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USA v. Abbot Labs
Abbott Laboratories agreed on May 7 to pay federal and state governments $1.5 billion to resolve criminal and civil liability related to the off-label promotion of its antiseizure drug Depakote. The deal, in which Abbott pleaded guilty to violations of the federal False Claims Act, is the second-largest pharmaceutical fraud settlement ever between the federal government and a drug company. It resolves four suits filed by whistle-blowers over fraudulent marketing practices for the pill.
Six former Abbott employees filed four whistle-blower suits between 2007 and 2010 in U.S. district courts in Virginia and Illinois. The suits were consolidated before the U.S. District Court for the Western District of Virginia in June 2011.
Abbott revealed in October 2011 that it had set aside $1.5 billion to cover the cost of a potential settlement in the matter. But it wasn't until May 7 that the parties involved announced a plea deal at a hearing before U.S. District Judge Samuel Wilson in Roanoke.
Under the terms of the deal, the drugmaker pleaded guilty to misbranding Depakote by promoting it for unapproved uses, such as controlling agitation and aggression in elderly dementia patients and treating schizophrenia. The U.S. Department of Justice said in a statement that Abbott Labs maintained a specialized sales force to market the drug to nursing homes.
Abbott also agreed to pay a criminal fine of $500 million, to forfeit assets of $198.5 million, and to pay $1.5 million to the Virginia Medicaid Fraud Control Unit. It will pay civil fines of $5.6 million to the federal government and $2.4 million to states that opt in to a process to resolve false claims. Abbott also will be subject to court-supervised probation and reporting obligations for Abbott's CEO and board of directors.
Whistle-blowers stand to receive $84 million under the False Claims Act's qui tam provision. A final approval hearing is set for September.
For plaintiff the United States of America
At the U.S. attorney's office for the Western District of Virginia: Civil division chief Rick Mountcastle, U.S. Attorney Timothy Heaphy, and Assistant U.S. Attorney Randy Ramseyer. At the commercial litigation branch: Edward Crooke and Brian McCabe. At the consumer protection branch: Lauren Bell and Carol Wallack.
For relator Tamara Dietzler
Halunen & Associates:
Susan Coler. (She is in Minneapolis.)
For relator Meredith McCoyd
Grant & Eisenhofer:
Reuben Guttman. (He is in Washington, D.C.)
For relators Susan Mulcahy et al.
Law Office of James A. Backstrom:
James Backstrom. (He is in Philadelphia.)
For relator Thomas Spetter Jr.
W. Scott Simmer. (He is in Washington, D.C.)
For defendant Abbott Laboratories (Abbott Park, Illinois)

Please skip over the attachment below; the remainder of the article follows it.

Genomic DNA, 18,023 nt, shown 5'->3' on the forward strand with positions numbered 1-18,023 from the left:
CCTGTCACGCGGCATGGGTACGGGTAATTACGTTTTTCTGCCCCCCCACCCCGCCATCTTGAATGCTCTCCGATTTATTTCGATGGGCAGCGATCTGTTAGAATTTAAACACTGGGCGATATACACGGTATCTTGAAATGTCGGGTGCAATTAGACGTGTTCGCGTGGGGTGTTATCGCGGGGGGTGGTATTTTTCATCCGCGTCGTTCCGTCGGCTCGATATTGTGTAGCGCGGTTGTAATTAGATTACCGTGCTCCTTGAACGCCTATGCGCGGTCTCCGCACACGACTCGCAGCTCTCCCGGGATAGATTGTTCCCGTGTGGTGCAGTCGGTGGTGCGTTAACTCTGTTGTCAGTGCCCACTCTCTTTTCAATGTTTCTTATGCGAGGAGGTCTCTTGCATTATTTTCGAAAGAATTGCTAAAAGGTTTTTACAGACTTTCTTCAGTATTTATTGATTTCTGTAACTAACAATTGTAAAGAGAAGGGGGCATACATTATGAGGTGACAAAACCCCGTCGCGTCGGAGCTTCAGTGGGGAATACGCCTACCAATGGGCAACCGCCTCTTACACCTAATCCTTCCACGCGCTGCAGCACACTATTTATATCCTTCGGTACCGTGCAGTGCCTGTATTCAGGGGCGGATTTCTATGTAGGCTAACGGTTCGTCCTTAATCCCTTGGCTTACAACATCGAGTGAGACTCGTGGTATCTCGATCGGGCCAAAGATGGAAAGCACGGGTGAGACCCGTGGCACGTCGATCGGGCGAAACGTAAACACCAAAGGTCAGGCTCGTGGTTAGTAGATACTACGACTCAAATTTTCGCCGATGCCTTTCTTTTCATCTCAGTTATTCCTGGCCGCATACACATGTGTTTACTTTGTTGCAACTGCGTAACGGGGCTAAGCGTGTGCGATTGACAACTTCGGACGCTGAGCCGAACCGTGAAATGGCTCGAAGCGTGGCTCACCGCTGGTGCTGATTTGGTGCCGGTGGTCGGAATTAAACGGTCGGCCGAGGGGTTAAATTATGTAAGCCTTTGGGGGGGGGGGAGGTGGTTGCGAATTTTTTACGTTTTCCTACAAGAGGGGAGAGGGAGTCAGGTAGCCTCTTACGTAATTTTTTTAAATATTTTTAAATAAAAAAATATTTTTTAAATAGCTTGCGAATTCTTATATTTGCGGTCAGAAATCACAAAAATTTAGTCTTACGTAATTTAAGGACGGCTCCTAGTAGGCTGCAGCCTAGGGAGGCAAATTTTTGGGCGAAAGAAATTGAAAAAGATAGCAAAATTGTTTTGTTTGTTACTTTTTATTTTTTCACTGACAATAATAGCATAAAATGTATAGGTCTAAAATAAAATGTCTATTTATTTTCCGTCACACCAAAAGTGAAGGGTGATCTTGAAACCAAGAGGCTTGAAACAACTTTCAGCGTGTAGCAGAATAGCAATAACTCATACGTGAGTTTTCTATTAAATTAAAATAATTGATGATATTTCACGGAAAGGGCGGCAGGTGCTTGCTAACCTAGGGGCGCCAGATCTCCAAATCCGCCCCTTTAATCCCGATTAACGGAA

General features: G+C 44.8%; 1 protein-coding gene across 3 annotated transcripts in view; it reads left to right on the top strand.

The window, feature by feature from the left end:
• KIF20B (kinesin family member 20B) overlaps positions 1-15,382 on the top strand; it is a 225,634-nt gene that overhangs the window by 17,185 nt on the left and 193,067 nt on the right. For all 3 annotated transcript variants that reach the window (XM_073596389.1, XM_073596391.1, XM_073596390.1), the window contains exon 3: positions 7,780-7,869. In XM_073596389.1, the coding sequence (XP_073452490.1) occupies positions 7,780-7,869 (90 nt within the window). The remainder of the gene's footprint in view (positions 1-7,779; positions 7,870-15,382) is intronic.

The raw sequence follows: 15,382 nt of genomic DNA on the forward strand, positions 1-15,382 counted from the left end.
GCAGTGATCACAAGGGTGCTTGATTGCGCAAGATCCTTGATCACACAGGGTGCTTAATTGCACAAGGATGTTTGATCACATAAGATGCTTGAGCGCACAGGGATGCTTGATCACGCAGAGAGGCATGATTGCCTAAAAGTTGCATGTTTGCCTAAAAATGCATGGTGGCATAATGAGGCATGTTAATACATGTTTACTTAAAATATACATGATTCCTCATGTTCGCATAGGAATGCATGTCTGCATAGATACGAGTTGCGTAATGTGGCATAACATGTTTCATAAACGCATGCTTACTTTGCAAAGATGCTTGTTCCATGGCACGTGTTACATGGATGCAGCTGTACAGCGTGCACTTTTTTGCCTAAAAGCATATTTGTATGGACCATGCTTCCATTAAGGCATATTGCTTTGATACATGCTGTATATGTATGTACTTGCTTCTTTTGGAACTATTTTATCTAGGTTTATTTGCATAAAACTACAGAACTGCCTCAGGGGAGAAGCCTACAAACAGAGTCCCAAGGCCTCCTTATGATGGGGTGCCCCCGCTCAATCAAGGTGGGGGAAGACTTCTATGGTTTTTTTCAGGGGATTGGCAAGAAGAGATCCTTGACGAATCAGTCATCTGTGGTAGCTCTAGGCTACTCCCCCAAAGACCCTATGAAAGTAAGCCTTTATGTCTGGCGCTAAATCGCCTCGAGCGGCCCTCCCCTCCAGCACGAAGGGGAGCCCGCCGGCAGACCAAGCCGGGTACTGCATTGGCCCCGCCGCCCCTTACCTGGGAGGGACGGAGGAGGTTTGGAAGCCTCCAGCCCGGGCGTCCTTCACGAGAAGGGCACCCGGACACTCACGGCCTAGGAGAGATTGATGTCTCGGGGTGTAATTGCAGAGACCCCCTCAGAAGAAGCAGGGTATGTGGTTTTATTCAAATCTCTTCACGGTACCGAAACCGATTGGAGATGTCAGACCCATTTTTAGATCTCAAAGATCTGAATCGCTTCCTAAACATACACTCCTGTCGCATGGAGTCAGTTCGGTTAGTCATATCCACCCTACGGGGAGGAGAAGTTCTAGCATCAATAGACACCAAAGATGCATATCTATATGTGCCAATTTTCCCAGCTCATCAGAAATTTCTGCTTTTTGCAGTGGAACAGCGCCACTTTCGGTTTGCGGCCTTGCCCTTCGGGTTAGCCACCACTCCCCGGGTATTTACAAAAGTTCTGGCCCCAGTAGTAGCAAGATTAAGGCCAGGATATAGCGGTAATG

Executive vice president, general counsel, and secretary Laura Schumacher.
Paul, Weiss, Rifkind, Wharton & Garrison:
James Brochin, Roberto Finzi, Theodore Wells Jr., and associates Corey Callahan, Aaron Delaney, Demian Ordway, Suzanne Skinner, Jennifer Vakiener, Erin White, and Caroline Youdan. (They are in New York; Skinner has since left the firm.)
Kirkland & Ellis:
Henry DePippo and Mark Filip. (DePippo splits his time between New York and Washington, D.C.; Filip splits his time between Chicago and Washington, D.C.) The firm was cocounsel.
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One Twelve Inc. Et Al. v. Sirius XM Radio Inc.
On April 16 a New York state court judge knocked out claims that the satellite radio company Sirius XM Radio Inc. owes shock jock Howard Stern's production company and his agent a combined $330 million in stock awards for helping Sirius surpass growth targets.
According to an April 16 order granting summary judgment, Sirius had a contract in which it promised to award Stern $75 million in common stock for meeting each of five different subscriber thresholds, with his agent Don Buchwald due an additional 10 percent.
When Sirius merged with rival XM Radio in 2008, however, the company's subscriber base suddenly ballooned by more than 9 million XM subscribers. One Twelve Inc. filed suit against Sirius XM in March 2011, putting the radio company on the hook for $300 million in stock payments for Stern and $30 million for Buchwald.
One Twelve's lawyers cited Sirius's own public statements after the merger welcoming the new "Sirius subscribers." Sirius, on the other hand, argued that the benchmarks only pertained to subscribers who specifically signed up for Sirius, and that there was a separate contract provision awarding Stern $25 million in the event of a merger with XM.
The court agreed with Sirius that, at the time of the Stern contract, "Sirius subscribers" clearly didn't refer to the influx of new customers from XM. The court also held that since the only time that XM customers were mentioned in Stern's contract was in the merger provision, the contract clearly intended to exclude XM subscribers from his payment plan.
On April 25, One Twelve appealed the decision.
For plaintiff One Twelve Inc. (New York) et al.
Hughes Hubbard & Reed:
Seth Rothman and associate Stephan Hornung. (They are in New York.)
For defendant Sirius XM Radio Inc. (New York)
Kramer Levin Naftalis & Frankel:
Peter Abruzzese, Gary Naftalis, Michael Oberman, and associate Jared Heller. (They are in New York.)
Victor Li, with Tom Coster